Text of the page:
The wide-angle camera can capture images with a 12 aperture and supports full HD resolution. In addition, the two cameras can work together to support the HDR mode Sony calls “Dynamic Auto,” which is similar to the S10 Plus and Samsung Galaxy Note 9 but not the same as the A9. It does a great job of detecting motion and fast-moving objects and tracking fast-moving sports and wildlife.
The camera app is also quite impressive. Sony’s new Pro Mode lets you adjust ISO, shutter speed, manual focus, white balance, and other basic settings to get the best results in your photo. In addition, the on-screen dial allows you to adjust these settings by dragging a finger around the screen without touching the physical buttons. It’s much more intuitive than Samsung’s S10 dial system or Apple’s iPhone XS and is a great feature for entry-level users.
Sony Xperia 1 III: Software and performance
The Xperia 1 runs Android 9 Pie on the latest Qualcomm Snapdragon 855 processor with 6GB of RAM. As a result, it should be extremely fast, regardless of what you’re doing. It’s important to note that, unlike the Pixel 3, this device will support Google’s upcoming Android P software.
Like most 2019 flagship smartphones, the Xperia 1 comes with Android 9 Pie as its operating system. This feature makes it stand out from the crowd but also has drawbacks.
In addition to working smoothly and quickly throughout your day, Android 9 Pie has more apps available than other phones at this price point. Because more developers have put more time and effort into creating their versions of Android 9 instead of using Google’s “stock” version of Android 8 Oreo. Although Xiaomi has also adopted Android 9, the end-user experience is not as good as on non-Google smartphones.
One of the major advantages of the Xperia 1 is that it features Sony’s proprietary skin, which gives users access to a range of handy features. For example, you can customize their profile by choosing between basic and advanced modes, so you can easily toggle your phone into an easy-to-use mode if you only have time to glance at it.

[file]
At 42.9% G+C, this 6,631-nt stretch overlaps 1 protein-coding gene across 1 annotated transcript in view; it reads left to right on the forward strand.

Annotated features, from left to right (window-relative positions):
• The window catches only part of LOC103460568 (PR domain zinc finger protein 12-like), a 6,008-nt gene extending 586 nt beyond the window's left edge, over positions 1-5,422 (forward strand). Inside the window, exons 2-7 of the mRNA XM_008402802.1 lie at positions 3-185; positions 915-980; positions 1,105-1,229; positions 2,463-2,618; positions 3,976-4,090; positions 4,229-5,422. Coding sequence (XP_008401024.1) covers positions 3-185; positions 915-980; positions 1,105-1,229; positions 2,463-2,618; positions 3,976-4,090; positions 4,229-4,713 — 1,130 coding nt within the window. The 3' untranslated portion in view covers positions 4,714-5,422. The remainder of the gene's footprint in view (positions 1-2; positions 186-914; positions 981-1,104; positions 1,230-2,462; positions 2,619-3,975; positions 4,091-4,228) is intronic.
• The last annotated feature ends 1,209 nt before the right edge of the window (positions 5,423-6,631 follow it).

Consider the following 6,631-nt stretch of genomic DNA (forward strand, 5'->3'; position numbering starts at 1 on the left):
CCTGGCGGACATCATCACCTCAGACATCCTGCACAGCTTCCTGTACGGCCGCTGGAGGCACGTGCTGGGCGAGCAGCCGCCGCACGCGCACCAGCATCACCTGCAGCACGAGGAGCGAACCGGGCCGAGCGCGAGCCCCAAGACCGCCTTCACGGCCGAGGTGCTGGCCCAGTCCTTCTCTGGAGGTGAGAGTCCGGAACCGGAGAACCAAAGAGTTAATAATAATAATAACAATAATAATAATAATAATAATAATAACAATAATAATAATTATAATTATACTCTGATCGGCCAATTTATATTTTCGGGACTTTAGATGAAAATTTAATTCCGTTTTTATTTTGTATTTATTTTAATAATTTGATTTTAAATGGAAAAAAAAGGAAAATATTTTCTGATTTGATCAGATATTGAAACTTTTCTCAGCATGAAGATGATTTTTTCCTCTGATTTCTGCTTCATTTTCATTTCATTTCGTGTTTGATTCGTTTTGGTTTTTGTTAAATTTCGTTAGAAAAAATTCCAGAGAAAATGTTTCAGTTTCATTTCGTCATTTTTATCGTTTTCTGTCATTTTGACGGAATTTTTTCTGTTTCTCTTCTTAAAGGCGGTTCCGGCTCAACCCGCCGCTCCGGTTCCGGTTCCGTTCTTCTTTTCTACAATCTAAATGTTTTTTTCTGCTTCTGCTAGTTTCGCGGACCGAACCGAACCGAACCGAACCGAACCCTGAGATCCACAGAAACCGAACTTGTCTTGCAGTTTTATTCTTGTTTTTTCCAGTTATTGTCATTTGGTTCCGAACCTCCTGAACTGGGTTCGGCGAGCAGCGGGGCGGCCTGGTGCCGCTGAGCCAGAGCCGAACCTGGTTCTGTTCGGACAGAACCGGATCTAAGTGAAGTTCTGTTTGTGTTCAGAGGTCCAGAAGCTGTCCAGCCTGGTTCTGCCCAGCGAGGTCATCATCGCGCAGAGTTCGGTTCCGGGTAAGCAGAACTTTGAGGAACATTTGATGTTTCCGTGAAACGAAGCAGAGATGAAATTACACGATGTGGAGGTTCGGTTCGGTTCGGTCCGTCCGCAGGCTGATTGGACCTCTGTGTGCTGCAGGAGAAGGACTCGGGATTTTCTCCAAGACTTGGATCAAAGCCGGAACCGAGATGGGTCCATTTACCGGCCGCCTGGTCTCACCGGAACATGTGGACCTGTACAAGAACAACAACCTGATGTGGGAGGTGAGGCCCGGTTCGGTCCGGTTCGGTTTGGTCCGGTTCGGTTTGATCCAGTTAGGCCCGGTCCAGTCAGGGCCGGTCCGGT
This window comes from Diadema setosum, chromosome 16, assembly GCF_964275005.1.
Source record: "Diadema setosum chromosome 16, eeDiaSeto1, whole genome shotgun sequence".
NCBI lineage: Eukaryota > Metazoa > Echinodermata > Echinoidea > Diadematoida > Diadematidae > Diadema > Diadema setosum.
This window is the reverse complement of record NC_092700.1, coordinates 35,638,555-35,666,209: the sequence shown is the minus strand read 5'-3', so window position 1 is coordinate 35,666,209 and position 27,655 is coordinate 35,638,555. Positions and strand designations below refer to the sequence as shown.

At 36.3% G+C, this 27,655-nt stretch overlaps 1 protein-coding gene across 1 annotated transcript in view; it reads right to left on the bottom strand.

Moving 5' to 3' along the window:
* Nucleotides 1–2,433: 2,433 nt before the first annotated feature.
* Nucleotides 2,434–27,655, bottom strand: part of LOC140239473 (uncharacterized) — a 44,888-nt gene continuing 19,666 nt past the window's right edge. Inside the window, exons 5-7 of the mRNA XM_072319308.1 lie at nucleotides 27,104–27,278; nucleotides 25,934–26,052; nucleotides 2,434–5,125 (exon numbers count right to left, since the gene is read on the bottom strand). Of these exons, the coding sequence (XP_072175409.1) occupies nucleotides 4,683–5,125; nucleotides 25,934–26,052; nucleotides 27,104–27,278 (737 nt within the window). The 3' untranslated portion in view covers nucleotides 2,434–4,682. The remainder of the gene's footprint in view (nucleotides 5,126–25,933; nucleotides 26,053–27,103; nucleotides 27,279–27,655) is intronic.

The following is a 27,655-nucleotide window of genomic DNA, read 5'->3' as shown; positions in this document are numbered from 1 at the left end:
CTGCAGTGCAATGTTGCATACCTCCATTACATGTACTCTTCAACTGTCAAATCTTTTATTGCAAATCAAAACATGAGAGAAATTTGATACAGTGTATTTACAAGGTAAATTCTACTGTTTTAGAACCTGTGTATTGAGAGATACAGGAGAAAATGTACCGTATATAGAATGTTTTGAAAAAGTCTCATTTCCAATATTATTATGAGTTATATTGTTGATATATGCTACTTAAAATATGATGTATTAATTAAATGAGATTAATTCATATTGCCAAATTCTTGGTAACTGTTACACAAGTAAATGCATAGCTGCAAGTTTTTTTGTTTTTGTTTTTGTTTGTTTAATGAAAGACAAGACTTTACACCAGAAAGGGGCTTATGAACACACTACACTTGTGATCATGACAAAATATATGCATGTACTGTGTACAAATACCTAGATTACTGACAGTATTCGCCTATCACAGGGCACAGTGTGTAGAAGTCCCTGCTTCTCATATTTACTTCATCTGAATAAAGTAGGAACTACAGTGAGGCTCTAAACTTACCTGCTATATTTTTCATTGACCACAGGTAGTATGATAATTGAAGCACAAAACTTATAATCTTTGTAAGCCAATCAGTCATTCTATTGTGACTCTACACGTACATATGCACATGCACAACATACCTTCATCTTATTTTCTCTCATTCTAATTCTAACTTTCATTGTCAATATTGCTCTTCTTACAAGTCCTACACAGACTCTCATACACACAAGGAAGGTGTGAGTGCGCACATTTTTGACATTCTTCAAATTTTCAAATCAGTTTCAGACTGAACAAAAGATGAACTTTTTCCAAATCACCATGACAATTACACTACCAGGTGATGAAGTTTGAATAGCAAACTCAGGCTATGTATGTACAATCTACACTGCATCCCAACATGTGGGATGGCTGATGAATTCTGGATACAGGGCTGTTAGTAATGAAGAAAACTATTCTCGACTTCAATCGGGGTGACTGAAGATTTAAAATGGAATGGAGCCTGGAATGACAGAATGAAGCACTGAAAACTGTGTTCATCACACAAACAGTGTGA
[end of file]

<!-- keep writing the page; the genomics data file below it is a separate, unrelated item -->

This also activates predictive text suggestions, so you don’t have to look at the notification bar whenever you want to type a word. However, since it is not a single-app solution, it can sometimes be annoying.
Sony Xperia 1 III: Fingerprint scanner
There is also a fingerprint scanner hidden inside the “power key,” up at the top-left corner of the phone. It can be used as a traditional button, but you can type with your index finger on it and choose to hide it if you don’t want it.
Sony Xperia 1 III: MicroSD card
The new flagship has a microSD card expansion slot, which Sony says can add up to 2TB of storage via another adapter. As you know, Google is no longer a major contributor to the Android world, and third parties are much more willing to provide access to such devices.
Sony Xperia 1 III: Battery life
The battery capacity is set at a hefty 3430mAh, which should provide at least a full day of use on a single charge. The battery was mainly used to test charging times and in everyday tasks. After 15 hours of use (50% screen and 70% brightness), the phone consumed 6% of its battery. This indicates that the Xperia 1 will last for about 16 hours with normal use.
It is not ideal for heavy students or multimedia enthusiasts who often play games, watch videos or listen to music apps for over 10 hours daily. However, for those who use it daily with moderate use, the battery life is more than enough for a smartphone in this price range.
Overall, Sony has launched an interesting new smartphone that provides a clear alternative to other great smartphones in this price range. However, it isn’t easy because the Snapdragon 855 processor is not as powerful as Qualcomm’s Snapdragon 845 chip, used by most other flagship phones.
However, if you want one of the most powerful smartphones or get value for your money, Xperia 1 may not be your best option.
Sony is still cheaper than its competition and offers good quality at a reasonable price. At this point, the Xperia 1 is not a smartphone you should buy, but if you are a big fan of Sony’s recent smartphone line, it’s worth watching to see if Sony can address its performance shortcomings in a new model.